Thomas Edison famously said that success is 90% perspiration and 10% inspiration. That’s nowhere truer than in machine learning. Even though the hype around artificial intelligence has never been higher, the reality of what it takes to actually work in the field – and what it takes to use it successfully – is mired in confusion.
Indeed, hype makes it look like 100% inspiration; it hides the work involved in building knowledge and learning skills.
So, to help tackle that, here are the 3 important elements to machine learning that might structure how you’d approach it.
Learn statistics and math
This is the one thing that people overlook. And it’s easy to see why; the mixture of excitement and horror that artificial intelligence inspires could not be further away from a statistics textbook or a math class.
That’s not to say that learning the fundamentals of machine learning needs to feel like a trip back to school, however. Instead, it should feel like an exciting starting point that will allow you to build incredibly complex algorithms that organize, classify and predict.
While it’s important to have a solid foundation in statistics when working with machine learning systems, you shouldn’t feel like you need a comprehensive knowledge. In fact, engaging with statistical concepts and problems in a way that is practical and applied is actually a very effective way to learn.
But what if you’ve already got that foundation in stats? Well, you probably know that there’s always more to learn. And as you move to working with more complex and complicated algorithms, the more you’re going to need a detailed understanding of high-level stats and math. This means spending some time with these concepts can be valuable in getting your knowledge to the next step.
Related book: Statistics for Machine Learning
Python is today the go-to language for machine learning. The reason for this is simple: it’s accessible, powerful, and has a great ecosystem of frameworks and libraries around it that can be used to build machine learning systems.
Starting with Python, then, is an important step in the process of learning machine learning. This isn’t to say that other languages can’t be used, they can. But Python offers a relatively gentle learning journey that’s well suited to machine learning tasks. When you factor in the tools you can use alongside it – like, for example, PyTorch, it’s easy to see why Python just makes sense as a step in your learning process.
Free book: Python Machine Learning by Example, available here.
Learn real-world applications of machine learning
The theory and statistics, and then programming languages are all well and good, but the most important aspect of learning machine learning is developing real-world applications and projects. That’s when everything comes to life.
True, it’s not like it’s hard to find applications and tools that use machine learning in some way. But it’s different when you get to see how it’s done. And more importantly it feels different when you’ve gone out there and created something yourself.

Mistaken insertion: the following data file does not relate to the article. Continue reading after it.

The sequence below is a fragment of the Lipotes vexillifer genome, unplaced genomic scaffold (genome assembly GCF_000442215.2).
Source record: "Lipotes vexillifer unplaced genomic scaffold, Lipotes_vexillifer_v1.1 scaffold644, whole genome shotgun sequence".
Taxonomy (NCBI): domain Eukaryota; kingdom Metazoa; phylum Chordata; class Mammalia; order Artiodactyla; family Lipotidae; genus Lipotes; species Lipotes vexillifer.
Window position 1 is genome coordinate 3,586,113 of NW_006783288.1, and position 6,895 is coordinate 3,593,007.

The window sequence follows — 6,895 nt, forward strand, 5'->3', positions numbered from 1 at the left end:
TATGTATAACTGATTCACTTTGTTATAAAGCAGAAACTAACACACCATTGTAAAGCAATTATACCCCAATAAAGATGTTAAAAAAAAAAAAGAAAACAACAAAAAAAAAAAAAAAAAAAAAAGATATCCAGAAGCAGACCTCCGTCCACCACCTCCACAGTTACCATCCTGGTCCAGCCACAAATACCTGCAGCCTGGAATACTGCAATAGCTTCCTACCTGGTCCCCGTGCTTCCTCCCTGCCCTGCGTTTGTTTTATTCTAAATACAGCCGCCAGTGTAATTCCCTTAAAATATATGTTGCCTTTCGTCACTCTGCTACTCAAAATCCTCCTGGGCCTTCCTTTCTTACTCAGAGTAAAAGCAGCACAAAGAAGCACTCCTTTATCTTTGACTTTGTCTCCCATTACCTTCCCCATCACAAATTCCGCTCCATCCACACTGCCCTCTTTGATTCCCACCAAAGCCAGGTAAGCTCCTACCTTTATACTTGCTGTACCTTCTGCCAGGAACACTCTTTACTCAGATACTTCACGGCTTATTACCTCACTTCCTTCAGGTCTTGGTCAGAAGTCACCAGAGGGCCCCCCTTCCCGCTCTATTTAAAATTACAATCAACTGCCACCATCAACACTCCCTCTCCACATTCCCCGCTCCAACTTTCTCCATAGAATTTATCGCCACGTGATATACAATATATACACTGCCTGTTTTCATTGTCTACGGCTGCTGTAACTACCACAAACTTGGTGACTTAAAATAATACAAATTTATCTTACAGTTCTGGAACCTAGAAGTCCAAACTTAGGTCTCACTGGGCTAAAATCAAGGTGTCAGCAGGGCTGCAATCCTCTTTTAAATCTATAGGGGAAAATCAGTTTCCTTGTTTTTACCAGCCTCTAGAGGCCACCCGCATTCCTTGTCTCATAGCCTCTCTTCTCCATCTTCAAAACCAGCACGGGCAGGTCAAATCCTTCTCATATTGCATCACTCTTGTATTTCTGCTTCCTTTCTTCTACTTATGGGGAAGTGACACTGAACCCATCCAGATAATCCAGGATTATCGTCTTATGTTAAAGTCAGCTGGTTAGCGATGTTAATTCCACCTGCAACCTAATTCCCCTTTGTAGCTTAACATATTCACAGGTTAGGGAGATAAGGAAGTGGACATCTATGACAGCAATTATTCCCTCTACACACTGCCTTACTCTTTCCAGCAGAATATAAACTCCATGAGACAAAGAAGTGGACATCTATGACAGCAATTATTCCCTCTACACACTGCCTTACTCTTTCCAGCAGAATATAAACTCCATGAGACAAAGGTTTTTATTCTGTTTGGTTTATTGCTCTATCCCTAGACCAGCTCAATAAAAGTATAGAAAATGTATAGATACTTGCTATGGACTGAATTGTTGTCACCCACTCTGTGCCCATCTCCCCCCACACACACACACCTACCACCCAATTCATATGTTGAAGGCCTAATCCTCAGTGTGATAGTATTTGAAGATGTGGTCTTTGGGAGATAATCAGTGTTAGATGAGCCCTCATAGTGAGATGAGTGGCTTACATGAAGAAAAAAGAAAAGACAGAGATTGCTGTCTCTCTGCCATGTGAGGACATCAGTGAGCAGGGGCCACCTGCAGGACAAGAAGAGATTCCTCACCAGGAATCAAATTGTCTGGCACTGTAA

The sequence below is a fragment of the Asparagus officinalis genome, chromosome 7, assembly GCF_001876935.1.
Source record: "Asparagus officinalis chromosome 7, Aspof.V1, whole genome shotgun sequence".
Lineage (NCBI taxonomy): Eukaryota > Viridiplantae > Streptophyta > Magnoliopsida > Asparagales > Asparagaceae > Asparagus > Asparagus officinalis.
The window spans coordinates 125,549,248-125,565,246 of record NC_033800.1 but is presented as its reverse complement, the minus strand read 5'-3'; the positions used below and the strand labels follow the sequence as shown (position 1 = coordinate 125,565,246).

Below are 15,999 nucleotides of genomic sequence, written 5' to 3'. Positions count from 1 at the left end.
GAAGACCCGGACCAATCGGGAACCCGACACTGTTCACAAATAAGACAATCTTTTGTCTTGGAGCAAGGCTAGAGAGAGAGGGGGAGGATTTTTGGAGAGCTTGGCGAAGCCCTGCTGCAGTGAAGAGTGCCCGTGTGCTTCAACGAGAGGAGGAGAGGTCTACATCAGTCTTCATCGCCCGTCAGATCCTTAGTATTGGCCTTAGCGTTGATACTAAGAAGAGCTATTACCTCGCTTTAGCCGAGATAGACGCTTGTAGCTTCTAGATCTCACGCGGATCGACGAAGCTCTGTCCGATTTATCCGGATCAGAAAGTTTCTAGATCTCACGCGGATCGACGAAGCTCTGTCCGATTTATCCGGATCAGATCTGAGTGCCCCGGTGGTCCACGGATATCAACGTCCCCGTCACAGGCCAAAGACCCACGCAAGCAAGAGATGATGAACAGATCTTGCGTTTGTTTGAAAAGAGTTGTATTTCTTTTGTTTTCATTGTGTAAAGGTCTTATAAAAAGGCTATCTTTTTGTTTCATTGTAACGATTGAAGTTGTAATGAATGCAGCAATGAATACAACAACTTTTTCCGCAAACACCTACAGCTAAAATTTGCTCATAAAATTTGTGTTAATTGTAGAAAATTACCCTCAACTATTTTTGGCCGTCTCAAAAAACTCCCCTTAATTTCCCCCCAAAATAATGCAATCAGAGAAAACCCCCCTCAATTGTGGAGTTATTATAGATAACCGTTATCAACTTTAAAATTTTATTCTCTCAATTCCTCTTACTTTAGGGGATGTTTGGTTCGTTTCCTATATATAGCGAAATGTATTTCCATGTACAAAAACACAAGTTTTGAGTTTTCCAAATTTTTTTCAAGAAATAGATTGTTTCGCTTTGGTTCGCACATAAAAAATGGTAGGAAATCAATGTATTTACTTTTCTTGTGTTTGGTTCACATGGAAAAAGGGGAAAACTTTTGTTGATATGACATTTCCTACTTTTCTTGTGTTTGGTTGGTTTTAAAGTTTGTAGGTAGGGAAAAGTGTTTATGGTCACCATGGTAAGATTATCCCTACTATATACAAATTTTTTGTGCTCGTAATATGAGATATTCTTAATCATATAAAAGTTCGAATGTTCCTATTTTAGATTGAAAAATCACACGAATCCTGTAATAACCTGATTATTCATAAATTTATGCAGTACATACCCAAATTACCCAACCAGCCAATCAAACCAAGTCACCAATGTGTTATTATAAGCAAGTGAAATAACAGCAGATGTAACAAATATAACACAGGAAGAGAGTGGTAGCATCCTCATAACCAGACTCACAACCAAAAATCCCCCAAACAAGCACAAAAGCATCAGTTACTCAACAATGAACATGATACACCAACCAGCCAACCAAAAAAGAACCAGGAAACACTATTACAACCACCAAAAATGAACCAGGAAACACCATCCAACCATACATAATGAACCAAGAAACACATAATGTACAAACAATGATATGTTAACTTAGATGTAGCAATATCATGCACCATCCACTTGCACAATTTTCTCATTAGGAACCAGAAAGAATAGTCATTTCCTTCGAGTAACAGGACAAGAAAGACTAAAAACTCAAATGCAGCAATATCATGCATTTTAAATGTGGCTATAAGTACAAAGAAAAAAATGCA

But what are the things you can do?
1. Computer vision
Computer vision is possibly one of the most ubiquitous and visible uses of machine learning out there at the moment. It’s the technology that supports everything from augmented reality to facial recognition – arguably two of the most talked about technology trends of 2019.
There are many ways of accomplishing computer vision, but a great place to begin is with OpenCV. It’s an open source computer vision library which means you can not only use it for free, but also use and repurpose the code in whatever way you wish. If you’re new to machine learning that saves you money as you experiment with new ideas and new projects, but it also gives you an opportunity to look more closely at the code you’re using to create your projects.
Free book: Mastering OpenCV 4 (Third Edition), available here.
2. Natural language processing
Natural language processing is another area in which machine learning is making its presence felt. While it might not have captured the attention of the public in the way that many computer vision applications have, the ability to classify, interpret, translate, and manipulate language can be incredibly powerful. From both an analytics perspective and a product one, it offers a sense of real power.
Such is the popularity of Natural language processing that cloud vendors offer NLP tools and frameworks as services on their platforms. But if you’re new to the field, or you simply want to experiment with some open source tools, there are, fortunately, plenty out there. Perhaps one of the best is NLTK (Natural Language Toolkit).
Free NLP book: Hands-On Natural Language Processing with Python
Machine learning is a diverse and fast-changing field. The topics mentioned here don’t really scratch the surface. But that doesn’t mean this isn’t a good place to begin. Indeed, with so many things to do and ways of learning, having a clear structure and set of resources can help you save time and focus on what matters.